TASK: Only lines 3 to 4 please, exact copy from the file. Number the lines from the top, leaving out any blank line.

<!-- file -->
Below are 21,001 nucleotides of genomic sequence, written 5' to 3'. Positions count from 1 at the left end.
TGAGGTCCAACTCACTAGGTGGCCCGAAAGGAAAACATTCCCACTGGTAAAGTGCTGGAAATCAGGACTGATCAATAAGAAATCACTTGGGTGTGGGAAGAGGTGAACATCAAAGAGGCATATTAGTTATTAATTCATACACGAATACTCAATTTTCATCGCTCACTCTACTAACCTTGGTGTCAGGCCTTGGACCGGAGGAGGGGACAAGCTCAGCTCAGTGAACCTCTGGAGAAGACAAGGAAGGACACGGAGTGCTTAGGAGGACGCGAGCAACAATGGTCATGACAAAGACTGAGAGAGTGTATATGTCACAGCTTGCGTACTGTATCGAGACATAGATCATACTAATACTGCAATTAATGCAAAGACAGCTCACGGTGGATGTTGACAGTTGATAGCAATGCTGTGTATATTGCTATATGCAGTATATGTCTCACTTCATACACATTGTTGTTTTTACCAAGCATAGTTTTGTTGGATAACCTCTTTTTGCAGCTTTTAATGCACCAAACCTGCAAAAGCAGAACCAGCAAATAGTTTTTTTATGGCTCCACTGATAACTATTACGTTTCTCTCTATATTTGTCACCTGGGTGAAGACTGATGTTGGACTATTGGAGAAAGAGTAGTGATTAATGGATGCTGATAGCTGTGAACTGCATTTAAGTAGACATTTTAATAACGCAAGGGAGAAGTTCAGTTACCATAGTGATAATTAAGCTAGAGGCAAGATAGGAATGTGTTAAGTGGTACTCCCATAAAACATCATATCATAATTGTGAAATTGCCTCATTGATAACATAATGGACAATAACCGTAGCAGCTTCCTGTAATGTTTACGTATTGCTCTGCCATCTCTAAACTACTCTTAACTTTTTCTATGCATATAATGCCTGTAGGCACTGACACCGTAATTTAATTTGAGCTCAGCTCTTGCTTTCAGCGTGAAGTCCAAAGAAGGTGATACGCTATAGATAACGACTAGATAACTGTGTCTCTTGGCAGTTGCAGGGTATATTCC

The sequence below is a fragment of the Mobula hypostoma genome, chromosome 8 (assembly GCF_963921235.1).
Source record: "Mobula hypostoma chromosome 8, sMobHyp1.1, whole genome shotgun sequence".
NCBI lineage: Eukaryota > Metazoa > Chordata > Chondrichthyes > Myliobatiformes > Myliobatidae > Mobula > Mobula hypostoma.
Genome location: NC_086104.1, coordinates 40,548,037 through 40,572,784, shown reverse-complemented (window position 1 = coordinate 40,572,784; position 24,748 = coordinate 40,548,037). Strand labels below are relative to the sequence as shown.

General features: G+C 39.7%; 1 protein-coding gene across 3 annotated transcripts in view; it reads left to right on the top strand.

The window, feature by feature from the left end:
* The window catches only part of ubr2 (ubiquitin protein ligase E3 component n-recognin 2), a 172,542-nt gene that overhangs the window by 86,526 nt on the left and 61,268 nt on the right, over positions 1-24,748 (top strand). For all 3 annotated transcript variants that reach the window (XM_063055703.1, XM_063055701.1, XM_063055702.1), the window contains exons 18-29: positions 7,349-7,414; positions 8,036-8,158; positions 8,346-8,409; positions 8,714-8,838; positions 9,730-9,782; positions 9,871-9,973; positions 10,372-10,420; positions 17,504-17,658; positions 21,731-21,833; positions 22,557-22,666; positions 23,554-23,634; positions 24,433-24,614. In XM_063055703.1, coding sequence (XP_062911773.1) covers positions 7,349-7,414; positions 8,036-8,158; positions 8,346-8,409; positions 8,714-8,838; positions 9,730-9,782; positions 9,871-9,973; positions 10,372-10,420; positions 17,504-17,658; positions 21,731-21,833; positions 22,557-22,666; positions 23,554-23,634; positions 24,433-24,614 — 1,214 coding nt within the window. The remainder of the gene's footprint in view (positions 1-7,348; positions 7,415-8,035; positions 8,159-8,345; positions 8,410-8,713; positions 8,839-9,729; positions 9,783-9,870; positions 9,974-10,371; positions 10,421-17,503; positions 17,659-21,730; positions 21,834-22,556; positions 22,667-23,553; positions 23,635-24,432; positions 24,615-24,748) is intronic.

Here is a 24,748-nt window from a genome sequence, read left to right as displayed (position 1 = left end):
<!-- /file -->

The sequence below is a fragment of the Mobula hypostoma genome, chromosome 8 (assembly GCF_963921235.1).
Source record: "Mobula hypostoma chromosome 8, sMobHyp1.1, whole genome shotgun sequence".